“They never used successive down bows within the bar,” Mealy says, “but they often did another down bow across bar lines—this produces a wonderful lift and articulation at the bar line.”
You can try out the down-up-down bowing on any minuet in a Bach Partita or Suite.
3. Get a Grip
The French Baroque bow was shorter than its Italian counterpart and made wonderfully clear articulations—perfect for quick dance movements. “Hold your modern bow well away from the frog” to get a feel for the smaller, lighter bow,” Handel and Haydn Society cellist Reinmar Seidler suggests. “Also, the French bow hold was quite unusual—the thumb was placed under that short bow, pressing on the hair at the frog, with the fingers on top. If you try this, it may be difficult but very instructive—you’ll find the only place to lift the bow from the string is at the frog. This fits in with the articulation—there would have been few slurs. Avoid slurs most of time—the dance character requires articulation and incisive rhythm.”
Mealy adds that in French music “the general rules of Baroque music definitely apply: the smaller the interval, the smoother the stroke—for scalar passages (even ones of a few notes) you can be very legato, and then more articulate when intervals get larger. Follow the landscape of the phrase, rising as it rises, falling as it descends.”
4. Strong & Weak Beats
In French Baroque music, the principle of strong and weak beats is carried to an extreme: if you have a series of conjunct notes of similar value, play the strong, down-bow notes slightly longer than the up bows that follow—this is known as notes inégales—which gives the passage, as Mealy puts it “a smooth, swung, flexible jazzy inflection of the rhythm.”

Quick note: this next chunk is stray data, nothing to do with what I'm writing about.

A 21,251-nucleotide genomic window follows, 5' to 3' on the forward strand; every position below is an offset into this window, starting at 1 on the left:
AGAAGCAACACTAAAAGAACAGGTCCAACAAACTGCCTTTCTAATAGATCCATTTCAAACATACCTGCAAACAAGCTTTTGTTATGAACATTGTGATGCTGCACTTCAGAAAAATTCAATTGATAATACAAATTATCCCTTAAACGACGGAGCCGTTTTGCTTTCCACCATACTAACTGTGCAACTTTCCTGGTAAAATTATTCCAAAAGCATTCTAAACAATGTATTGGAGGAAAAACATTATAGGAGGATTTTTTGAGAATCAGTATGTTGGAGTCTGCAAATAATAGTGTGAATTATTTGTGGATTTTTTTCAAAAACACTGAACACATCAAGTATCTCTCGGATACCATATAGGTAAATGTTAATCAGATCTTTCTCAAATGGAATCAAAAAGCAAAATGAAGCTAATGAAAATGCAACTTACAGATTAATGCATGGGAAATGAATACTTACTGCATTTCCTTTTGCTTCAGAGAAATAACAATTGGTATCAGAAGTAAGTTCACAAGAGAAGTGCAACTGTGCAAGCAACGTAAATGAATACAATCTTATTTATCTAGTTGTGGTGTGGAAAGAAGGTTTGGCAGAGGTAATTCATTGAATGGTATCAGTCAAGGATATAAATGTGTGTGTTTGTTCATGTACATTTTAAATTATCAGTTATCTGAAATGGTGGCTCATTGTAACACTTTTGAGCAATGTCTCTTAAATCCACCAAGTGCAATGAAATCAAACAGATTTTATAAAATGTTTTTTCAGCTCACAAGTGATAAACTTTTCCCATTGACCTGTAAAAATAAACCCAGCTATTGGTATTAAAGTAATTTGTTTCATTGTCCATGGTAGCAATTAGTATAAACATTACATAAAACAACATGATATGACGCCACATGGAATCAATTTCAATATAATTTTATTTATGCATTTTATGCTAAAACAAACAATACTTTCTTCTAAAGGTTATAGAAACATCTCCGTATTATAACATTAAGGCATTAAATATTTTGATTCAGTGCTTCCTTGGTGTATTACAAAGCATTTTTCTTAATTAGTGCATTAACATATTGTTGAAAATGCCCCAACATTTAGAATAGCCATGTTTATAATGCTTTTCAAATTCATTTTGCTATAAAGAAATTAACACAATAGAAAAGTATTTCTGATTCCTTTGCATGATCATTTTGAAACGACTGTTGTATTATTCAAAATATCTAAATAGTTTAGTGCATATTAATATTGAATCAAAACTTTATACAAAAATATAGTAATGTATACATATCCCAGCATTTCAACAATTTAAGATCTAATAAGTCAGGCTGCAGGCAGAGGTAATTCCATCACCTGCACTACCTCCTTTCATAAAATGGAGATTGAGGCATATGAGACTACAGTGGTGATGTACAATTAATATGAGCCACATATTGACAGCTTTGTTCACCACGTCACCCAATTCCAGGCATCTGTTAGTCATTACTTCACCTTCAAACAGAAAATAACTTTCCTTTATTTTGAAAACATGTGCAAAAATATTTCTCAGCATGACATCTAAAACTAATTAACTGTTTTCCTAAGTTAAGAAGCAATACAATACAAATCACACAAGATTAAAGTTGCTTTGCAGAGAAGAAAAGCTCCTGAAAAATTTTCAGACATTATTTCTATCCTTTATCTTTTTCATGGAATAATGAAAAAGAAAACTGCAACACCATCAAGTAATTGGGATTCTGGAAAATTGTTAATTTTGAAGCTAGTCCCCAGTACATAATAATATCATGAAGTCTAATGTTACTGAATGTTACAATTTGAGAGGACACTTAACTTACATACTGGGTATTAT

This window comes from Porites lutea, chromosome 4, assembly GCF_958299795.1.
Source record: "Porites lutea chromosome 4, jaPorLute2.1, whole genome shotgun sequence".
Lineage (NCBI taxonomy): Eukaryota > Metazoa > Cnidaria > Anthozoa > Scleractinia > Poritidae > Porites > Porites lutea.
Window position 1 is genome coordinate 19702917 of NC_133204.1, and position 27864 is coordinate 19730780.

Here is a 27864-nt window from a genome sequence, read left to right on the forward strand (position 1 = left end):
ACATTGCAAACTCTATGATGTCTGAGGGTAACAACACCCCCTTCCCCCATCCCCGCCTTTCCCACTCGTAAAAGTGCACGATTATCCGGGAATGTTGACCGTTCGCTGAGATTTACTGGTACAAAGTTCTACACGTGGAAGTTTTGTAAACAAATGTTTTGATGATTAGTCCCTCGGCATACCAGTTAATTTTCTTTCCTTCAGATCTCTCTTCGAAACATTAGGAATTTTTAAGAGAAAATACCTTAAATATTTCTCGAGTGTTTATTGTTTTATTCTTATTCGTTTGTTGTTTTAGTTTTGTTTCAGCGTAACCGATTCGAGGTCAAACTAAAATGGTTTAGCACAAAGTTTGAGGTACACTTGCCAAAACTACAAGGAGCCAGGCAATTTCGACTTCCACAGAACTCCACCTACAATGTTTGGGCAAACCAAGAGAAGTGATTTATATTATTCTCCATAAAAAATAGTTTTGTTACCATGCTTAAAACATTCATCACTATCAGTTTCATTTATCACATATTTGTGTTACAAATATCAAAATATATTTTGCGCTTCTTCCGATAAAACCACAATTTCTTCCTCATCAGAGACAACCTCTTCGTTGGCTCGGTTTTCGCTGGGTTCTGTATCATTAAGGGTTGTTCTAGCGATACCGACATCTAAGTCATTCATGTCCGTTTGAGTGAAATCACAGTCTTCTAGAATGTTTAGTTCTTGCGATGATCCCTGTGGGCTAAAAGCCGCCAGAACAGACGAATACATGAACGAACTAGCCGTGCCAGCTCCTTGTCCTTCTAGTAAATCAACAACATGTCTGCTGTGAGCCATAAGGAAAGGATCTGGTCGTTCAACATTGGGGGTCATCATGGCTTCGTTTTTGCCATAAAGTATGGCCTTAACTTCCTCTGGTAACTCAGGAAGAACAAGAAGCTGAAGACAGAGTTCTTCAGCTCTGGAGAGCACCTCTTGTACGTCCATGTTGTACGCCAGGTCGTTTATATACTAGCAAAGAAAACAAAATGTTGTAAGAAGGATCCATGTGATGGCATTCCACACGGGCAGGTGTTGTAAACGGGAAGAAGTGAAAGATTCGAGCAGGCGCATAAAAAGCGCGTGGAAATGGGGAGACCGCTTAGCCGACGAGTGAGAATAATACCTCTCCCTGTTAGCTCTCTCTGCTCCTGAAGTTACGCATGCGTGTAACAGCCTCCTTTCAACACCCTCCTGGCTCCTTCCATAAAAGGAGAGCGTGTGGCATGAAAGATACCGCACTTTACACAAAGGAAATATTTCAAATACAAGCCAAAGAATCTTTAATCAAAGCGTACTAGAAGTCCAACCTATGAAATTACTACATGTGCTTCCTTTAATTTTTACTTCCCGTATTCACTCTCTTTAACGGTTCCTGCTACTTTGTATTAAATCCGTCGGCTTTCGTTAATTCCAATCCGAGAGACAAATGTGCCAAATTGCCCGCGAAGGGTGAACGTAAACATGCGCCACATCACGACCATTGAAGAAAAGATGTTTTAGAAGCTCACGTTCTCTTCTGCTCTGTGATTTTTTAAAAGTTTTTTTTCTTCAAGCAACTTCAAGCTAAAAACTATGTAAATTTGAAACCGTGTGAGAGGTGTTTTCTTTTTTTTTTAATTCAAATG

Try that French grip and put a little pressure on the bow hair with your thumb on the down bows, releasing it on the up bows. Mimic that feeling with your regular bow hold by sinking in to the down-bow stroke a bit more than you do for the up bow.
“Think of inégale not as being long-short (which usually ends up with something jerky or dotted) but as being strong-weak,” Mealy says. “This can help with the problem of running out of bow on a long series of swung eighth notes. Remember to choreograph the bow: just as violinists were often dancing masters, you have to think of dancing with your bow on the violin.”
5. Ornaments & Trills
French music is often filled with an array of trills and other ornaments, but don’t let them make you lose sight of the music! Get a sense of the musical line without the ornaments first before putting them in. Dan Stepner, first violinist of the Lydian String Quartet and concertmaster of the Handel and Haydn Society Orchestra, emphasizes the composer Jean-Philippe Rameau’s “statement about how ornaments must be felt (i.e. emotionally charged) and not just ‘ornamental.’ ” He also points out that in the Piéces de clavecin en concerts, Rameau “has simultaneous, but different ornaments on a unison line (e.g., harpsichord right hand and violin), which leads me to believe Rameau wanted a smudging effect, and not a precise, super-clear one. Gesture is what is important here, not precision.”
Mealy concurs: “Trills should be expressive. The longer the trill, the slower the beginning of the trill—it should never sound like a doorbell.”